Cement giants Holcim, Lafarge continue merger talks
PARIS -- Switzerland's Holcim and France's Lafarge agreed last week to new terms for their plan to create the world's top cement business, giving unhappy shareholders in the Swiss company a better deal but leaving a key leadership question unansw...
PARIS - Switzerland's Holcim and France's Lafarge agreed last week to new terms for their plan to create the world's top cement business, giving unhappy shareholders in the Swiss company a better deal but leaving a key leadership question unanswered.
While the merger is back on track after a rocky few weeks, the deal still could founder over who will run the combined entity with annual sales of more than $32 billion.
After days of intense negotiations, the two companies agreed Lafarge shareholders would receive nine Holcim shares for every 10 Lafarge shares they hold rather than the one-for-one ratio agreed when the deal was unveiled in April last year.
The companies also agreed that Lafarge boss Bruno Lafont no longer would become chief executive, instead taking on the role of non-executive co-chairman, alongside Holcim's chairman, though they have yet to decide who will take the CEO role.
The lack of a decision on a replacement CEO leaves questions over what tensions remain between the two sides. Lafont's removal from the role, along with the realigned share exchange, also make the deal look less like the merger of equals it was presented as almost a year ago.
"This is not enough to secure the deal, and it's not the end of the story," Bernstein analysts said in a research note.
Since the merger was announced last April, Holcim investors had watched the companies' relative business performances diverge. A stronger Swiss franc also became a factor, along with questions over Lafont's style and record.
The new share-swap ratio means Holcim shareholders would own 55.6 percent of the new group, up from 53 percent previously, and the deal is now expected to close in July rather than June.
Holcim shares closed 0.5 percent higher at 76.15 Swiss francs on Friday and Lafarge stock ended 2.12 percent higher at 63.62 euros. There are Holcim and Lafarge facilities in the Twin Ports; how a merger might affect those facilities was not immediately clear.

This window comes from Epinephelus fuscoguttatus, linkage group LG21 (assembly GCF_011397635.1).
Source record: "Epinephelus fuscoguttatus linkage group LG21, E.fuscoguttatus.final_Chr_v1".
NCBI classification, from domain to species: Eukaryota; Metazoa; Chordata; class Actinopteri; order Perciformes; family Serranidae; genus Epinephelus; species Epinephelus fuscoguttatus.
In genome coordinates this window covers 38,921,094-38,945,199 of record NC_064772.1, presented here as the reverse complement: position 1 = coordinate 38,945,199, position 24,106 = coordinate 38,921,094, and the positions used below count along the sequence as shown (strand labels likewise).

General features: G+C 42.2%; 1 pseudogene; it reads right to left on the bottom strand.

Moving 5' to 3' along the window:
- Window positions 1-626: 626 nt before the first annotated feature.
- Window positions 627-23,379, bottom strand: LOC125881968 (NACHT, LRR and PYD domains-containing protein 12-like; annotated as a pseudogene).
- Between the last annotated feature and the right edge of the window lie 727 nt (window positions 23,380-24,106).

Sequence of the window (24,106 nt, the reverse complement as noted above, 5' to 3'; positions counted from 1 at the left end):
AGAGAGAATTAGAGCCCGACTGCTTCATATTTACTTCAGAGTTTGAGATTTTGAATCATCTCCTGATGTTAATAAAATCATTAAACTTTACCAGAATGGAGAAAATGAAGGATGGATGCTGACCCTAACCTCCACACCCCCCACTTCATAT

Lafont's proposed role had become a major sticking point for Holcim, which threatened to abandon the deal last week if the terms were not revisited. The Swiss side questioned his ability to deliver the 1.4 billion euros in promised cost savings and disliked his brash management style, sources have said.
Under the revised deal, Lafont will be co-chairman along with Holcim Chairman Wolfgang Reitzle. Lafont is due to propose a new chief executive in the coming weeks. A source close to the situation said the plan was for a new candidate to be named before Holcim's annual shareholder meeting on May 7.
In another change to the plan, the CEO will not be a member of the board, Lafont told Le Figaro newspaper in an interview late Friday. A Lafarge spokeswoman confirmed the change.
The companies also said that certain key shareholders on both sides had confirmed their support for the revised merger terms.
Thomas Schmidheiny, a former Holcim chairman who has a 20.1 percent stake and is heir to the company's founder, welcomed the new agreement.
"This breakthrough was only made possible because all people involved attached more importance to the interests of the new corporation than to their own ambitions," he said in a statement.
The position of Russian businessman Filaret Galchev, who owns 10.8 percent of Holcim via Eurocement Holding AG, could be key. He declined to comment on Friday.
Nassef Sawiris, who owns 16 percent of Lafarge, told Reuters last week that he backed the deal and was not worried about Holcim shareholders not voting for it.